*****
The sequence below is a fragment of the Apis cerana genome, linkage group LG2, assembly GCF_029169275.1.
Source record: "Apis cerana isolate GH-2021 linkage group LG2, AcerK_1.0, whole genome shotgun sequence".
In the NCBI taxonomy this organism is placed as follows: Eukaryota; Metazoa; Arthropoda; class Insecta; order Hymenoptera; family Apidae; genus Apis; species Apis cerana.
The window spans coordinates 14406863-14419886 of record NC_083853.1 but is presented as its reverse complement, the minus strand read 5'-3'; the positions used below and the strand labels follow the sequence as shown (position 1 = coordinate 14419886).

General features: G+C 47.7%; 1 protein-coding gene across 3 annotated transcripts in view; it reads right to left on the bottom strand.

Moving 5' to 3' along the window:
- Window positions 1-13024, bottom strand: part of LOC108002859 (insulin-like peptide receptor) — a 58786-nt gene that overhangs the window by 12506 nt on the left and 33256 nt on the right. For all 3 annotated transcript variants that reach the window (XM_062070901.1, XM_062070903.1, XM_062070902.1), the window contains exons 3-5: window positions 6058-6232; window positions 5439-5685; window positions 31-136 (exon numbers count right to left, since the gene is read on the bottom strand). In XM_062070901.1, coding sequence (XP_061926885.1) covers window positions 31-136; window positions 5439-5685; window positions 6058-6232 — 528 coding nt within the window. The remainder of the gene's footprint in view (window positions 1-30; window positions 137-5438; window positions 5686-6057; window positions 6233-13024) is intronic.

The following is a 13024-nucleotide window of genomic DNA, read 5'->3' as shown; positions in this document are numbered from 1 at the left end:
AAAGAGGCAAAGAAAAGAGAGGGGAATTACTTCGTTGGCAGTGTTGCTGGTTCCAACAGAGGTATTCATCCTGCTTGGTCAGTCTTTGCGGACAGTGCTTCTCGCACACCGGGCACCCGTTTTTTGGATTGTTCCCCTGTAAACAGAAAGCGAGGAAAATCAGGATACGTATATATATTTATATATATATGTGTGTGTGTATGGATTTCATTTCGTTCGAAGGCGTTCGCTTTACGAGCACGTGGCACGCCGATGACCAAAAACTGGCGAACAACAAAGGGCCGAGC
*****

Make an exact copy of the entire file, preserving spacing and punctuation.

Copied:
The sequence below is a fragment of the Apis cerana genome, linkage group LG2, assembly GCF_029169275.1.
Source record: "Apis cerana isolate GH-2021 linkage group LG2, AcerK_1.0, whole genome shotgun sequence".
In the NCBI taxonomy this organism is placed as follows: Eukaryota; Metazoa; Arthropoda; class Insecta; order Hymenoptera; family Apidae; genus Apis; species Apis cerana.
The window spans coordinates 14406863-14419886 of record NC_083853.1 but is presented as its reverse complement, the minus strand read 5'-3'; the positions used below and the strand labels follow the sequence as shown (position 1 = coordinate 14419886).

General features: G+C 47.7%; 1 protein-coding gene across 3 annotated transcripts in view; it reads right to left on the bottom strand.

Moving 5' to 3' along the window:
- Window positions 1-13024, bottom strand: part of LOC108002859 (insulin-like peptide receptor) — a 58786-nt gene that overhangs the window by 12506 nt on the left and 33256 nt on the right. For all 3 annotated transcript variants that reach the window (XM_062070901.1, XM_062070903.1, XM_062070902.1), the window contains exons 3-5: window positions 6058-6232; window positions 5439-5685; window positions 31-136 (exon numbers count right to left, since the gene is read on the bottom strand). In XM_062070901.1, coding sequence (XP_061926885.1) covers window positions 31-136; window positions 5439-5685; window positions 6058-6232 — 528 coding nt within the window. The remainder of the gene's footprint in view (window positions 1-30; window positions 137-5438; window positions 5686-6057; window positions 6233-13024) is intronic.

The following is a 13024-nucleotide window of genomic DNA, read 5'->3' as shown; positions in this document are numbered from 1 at the left end:
AAAGAGGCAAAGAAAAGAGAGGGGAATTACTTCGTTGGCAGTGTTGCTGGTTCCAACAGAGGTATTCATCCTGCTTGGTCAGTCTTTGCGGACAGTGCTTCTCGCACACCGGGCACCCGTTTTTTGGATTGTTCCCCTGTAAACAGAAAGCGAGGAAAATCAGGATACGTATATATATTTATATATATATGTGTGTGTGTATGGATTTCATTTCGTTCGAAGGCGTTCGCTTTACGAGCACGTGGCACGCCGATGACCAAAAACTGGCGAACAACAAAGGGCCGAGC